DRC: In Kivu Region, MSF Responds to High Levels of Violence

DRC 2009 © Yoanis Menge

MSF staff checks a child for malnutrition in Lubero district, North Kivu Province.

Intense conflict and violence continues to affect hundreds of thousands of civilians in the provinces of North and South Kivu in eastern Democratic Republic of Congo (DRC). The toll of sexual violence remains extremely high. During clashes and brutal attacks on villages, people are killed, raped, wounded, or forced to flee to the bush or to camps.

Violence is ongoing in eastern DRC, and civilians remain the main victims. Whereas last year the province of North Kivu was mainly affected by fighting involving the Congolese army (FARDC), the National Congress for the People’s Defense (CNDP) rebel group, and various other armed groups, clashes involving Rwandan Hutu rebels are now reported in different areas in North and South Kivu. The Congolese military operation launched in January to chase down Hutu rebels of the Democratic Forces for the Liberation of Rwanda (FDLR) in North Kivu was extended last month to South Kivu.

Doctors Without Borders/Médecins Sans Frontières (MSF) supports a hospital in the Kivu region and provides humanitarian aid to local and displaced populations. “We are facing a new peak in violence,” says Romain Gitenet, MSF head of mission in Goma. “When attacks get closer to the villages or the camps, people flee to the bush. Last week for instance, the Bikenge population in Walikale district left the village and stayed in the bush for a few days, living in harsh conditions.”

To reach people in these insecure rural areas, MSF teams run mobile clinics and support health structures in both North and South Kivu. MSF carried out close to 300,000 medical consultations in the first half of the year and treated patients suffering from cholera.

Civilians Targeted by Violent Groups

DRC 2009 © Yoanis Menge

A displaced family takes shelter in Lubero district, North Kivu Province.

Civilians are subjected to direct attacks from the warring parties. Villages suspected of being allied with one side are sometimes targeted for reprisals and often systematically destroyed. Individuals are also subject to extortion and the theft of food and personal items from their homes or makeshift shelters in camps. Some are forced by armed men to transport their belongings. Rape is another extremely frequent form of violence, perpetrated against both women and men. In the first half of 2009 alone, MSF teams treated 2,800 victims of sexual violence.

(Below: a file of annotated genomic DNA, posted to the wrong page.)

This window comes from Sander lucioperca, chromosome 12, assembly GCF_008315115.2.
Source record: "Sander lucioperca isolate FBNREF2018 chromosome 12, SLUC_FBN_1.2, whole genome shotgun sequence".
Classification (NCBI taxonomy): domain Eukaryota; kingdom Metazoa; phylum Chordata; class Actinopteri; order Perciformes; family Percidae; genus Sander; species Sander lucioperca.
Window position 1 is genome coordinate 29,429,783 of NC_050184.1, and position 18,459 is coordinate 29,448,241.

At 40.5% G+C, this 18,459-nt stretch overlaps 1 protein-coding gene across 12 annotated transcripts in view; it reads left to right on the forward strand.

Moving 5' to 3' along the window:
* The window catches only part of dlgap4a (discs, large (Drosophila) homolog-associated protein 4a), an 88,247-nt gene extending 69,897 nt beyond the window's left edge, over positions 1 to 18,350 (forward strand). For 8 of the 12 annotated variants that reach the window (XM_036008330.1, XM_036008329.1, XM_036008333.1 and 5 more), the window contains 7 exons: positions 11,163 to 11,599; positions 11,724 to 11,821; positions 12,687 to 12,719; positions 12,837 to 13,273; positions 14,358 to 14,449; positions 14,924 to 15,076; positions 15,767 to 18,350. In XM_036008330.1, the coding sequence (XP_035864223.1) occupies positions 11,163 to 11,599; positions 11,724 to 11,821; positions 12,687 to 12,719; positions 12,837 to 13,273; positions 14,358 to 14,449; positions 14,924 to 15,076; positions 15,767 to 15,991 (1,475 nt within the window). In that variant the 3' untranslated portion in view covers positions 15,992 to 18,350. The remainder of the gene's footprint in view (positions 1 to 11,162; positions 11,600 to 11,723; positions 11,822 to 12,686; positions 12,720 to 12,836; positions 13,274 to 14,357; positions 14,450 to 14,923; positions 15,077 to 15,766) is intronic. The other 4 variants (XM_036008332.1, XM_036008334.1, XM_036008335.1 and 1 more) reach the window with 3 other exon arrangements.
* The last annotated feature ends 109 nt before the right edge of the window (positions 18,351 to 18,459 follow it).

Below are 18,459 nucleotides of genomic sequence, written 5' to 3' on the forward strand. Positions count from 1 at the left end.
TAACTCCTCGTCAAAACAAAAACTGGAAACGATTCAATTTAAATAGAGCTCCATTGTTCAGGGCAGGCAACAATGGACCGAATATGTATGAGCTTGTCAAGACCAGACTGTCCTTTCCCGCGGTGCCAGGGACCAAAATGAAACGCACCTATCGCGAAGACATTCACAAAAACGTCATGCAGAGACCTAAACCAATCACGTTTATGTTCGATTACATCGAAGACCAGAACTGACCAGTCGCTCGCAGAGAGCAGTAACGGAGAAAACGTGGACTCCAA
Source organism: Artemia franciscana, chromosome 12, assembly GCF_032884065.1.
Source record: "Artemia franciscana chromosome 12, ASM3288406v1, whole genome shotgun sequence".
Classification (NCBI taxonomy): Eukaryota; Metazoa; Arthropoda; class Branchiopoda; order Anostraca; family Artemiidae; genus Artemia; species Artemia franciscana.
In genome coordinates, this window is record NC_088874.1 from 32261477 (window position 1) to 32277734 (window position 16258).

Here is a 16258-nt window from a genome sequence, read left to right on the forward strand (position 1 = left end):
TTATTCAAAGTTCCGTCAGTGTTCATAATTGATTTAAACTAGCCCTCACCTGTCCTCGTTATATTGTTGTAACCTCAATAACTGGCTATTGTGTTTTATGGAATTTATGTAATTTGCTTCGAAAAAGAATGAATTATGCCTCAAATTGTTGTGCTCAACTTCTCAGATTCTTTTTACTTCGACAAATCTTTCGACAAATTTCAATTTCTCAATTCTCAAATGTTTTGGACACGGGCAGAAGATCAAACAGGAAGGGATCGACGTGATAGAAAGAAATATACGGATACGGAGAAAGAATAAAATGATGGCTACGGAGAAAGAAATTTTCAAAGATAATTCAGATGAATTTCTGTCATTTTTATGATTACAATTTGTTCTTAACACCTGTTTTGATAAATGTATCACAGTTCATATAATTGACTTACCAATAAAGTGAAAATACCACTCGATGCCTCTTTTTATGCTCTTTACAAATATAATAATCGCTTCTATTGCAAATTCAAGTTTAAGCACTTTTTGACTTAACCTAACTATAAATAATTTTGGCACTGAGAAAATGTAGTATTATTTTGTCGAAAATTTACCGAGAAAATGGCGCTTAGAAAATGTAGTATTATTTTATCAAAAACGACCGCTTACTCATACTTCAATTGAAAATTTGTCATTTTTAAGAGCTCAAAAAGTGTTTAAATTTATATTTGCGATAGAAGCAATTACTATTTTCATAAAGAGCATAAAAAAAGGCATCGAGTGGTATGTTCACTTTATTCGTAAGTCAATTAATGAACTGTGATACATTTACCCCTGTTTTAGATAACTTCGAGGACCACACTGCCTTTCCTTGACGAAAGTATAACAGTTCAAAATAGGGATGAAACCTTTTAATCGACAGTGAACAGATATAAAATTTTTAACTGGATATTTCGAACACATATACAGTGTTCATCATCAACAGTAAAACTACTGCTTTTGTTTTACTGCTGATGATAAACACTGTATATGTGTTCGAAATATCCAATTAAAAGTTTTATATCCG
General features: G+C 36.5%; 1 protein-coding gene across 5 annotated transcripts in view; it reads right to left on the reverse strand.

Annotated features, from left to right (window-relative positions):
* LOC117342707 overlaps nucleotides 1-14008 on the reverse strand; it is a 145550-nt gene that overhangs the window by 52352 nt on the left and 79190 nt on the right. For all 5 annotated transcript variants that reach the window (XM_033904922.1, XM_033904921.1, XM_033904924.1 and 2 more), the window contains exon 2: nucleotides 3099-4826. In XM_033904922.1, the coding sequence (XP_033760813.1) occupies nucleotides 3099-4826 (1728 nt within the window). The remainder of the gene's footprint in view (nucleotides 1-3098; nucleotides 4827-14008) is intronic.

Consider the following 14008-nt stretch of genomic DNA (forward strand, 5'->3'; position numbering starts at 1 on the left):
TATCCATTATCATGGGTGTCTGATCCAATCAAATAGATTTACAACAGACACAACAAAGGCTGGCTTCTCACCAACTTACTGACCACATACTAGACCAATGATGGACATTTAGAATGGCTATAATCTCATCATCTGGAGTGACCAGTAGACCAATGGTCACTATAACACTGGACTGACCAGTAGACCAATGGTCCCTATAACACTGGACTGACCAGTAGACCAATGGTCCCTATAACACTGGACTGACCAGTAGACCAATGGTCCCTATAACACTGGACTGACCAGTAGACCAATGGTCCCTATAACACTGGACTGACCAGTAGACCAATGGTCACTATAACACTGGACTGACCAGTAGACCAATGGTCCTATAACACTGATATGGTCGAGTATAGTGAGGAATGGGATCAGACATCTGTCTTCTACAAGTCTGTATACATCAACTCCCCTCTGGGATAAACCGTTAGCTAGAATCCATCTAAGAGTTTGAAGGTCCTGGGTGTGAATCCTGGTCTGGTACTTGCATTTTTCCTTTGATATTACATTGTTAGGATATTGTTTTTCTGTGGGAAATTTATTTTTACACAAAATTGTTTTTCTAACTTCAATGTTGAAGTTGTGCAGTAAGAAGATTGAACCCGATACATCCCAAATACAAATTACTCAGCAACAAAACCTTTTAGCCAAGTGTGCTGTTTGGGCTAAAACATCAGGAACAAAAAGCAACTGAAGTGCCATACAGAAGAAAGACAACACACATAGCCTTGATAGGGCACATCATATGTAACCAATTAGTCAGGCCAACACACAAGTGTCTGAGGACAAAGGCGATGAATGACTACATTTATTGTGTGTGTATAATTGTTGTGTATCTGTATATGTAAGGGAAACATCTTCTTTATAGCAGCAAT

As violence is spreading to South Kivu, MSF teams are adapting their activities to reach displaced people. Following clashes in the area south of Kalonge, thousands of people have sought refuge west of the city. MSF supports health structures and provides consultations in the area. However, access to the displaced population is difficult due to deteriorating security and poor roads. In Hombo, displacement is on the rise as a result of the increased fighting. MSF started a project in and around Lulingu in July to respond to the needs of both the displaced and host population. In Byangama, an average of five families arrive each day, and there are now close to 1,500 displaced families there.

“I fled from Katusi to the forest with my husband and four young children when our village was attacked,” a 30-year-old local woman told MSF. “I was scared they were going to kill us. We were hiding in the forest when I saw rebels rob some houses in a nearby village. They took two women into the forest. Then we left again and fled to Byangama. I am now living with my family in the house of a local family. My husband collects scrap manioc from the forest for us to eat. I won’t go back to my village until I am sure the rebels are absolutely gone.”

In North Kivu, the Lubero district has been much affected by clashes between FARDC and FDLR. In several villages, such as Luofu, Miriki, and Butalongola, where MSF is conducting mobile clinics, people had to flee and their houses were burned down. Looting is systematic during the attacks. But displaced people in Lubero District don’t settle in camps; they are hosted by local families, who share their already scarce resources.

Over recent weeks, fighting has also been raging in areas northwest of the town of Masisi, in western North Kivu. Following clashes in the villages of Kibati and Lwibo, 12 people have been reported killed and houses have been burned. The MSF team has referred a number of wounded to Masisi hospital.

MSF is the only international humanitarian organization performing surgery in all of North Kivu. In Rutshuru Hospital, MSF currently performs an average of 12 emergency surgeries per day, mainly orthopedic and obstetrical. Last month, 50 patients were operated on for gunshot wounds. Since then, the level of violence has remained high because armed men frequently commit robberies, assaults, and even murders. They target people who might possess valuables, such as money and cellular phones, thus exacerbating the climate of fear.

MSF has been working in the Kivu region of DRC since 1992. MSF teams work in hospitals and health centers in Rutshuru, Nyanzale, Kitchanga, Mweso, Masisi, Kabizo, and Kayna in North Kivu, and in Chifunzi, Kirotshe, Chambucha, Baraka, and Lulingu in South Kivu. Teams also conduct mobile clinics in camps for both displaced and resident populations, provide specialized care to victims of sexual violence and refer the severe cases to MSF-run hospitals by ambulance. MSF teams in North and South Kivu are composed of 1,395 Congolese and 115 international workers.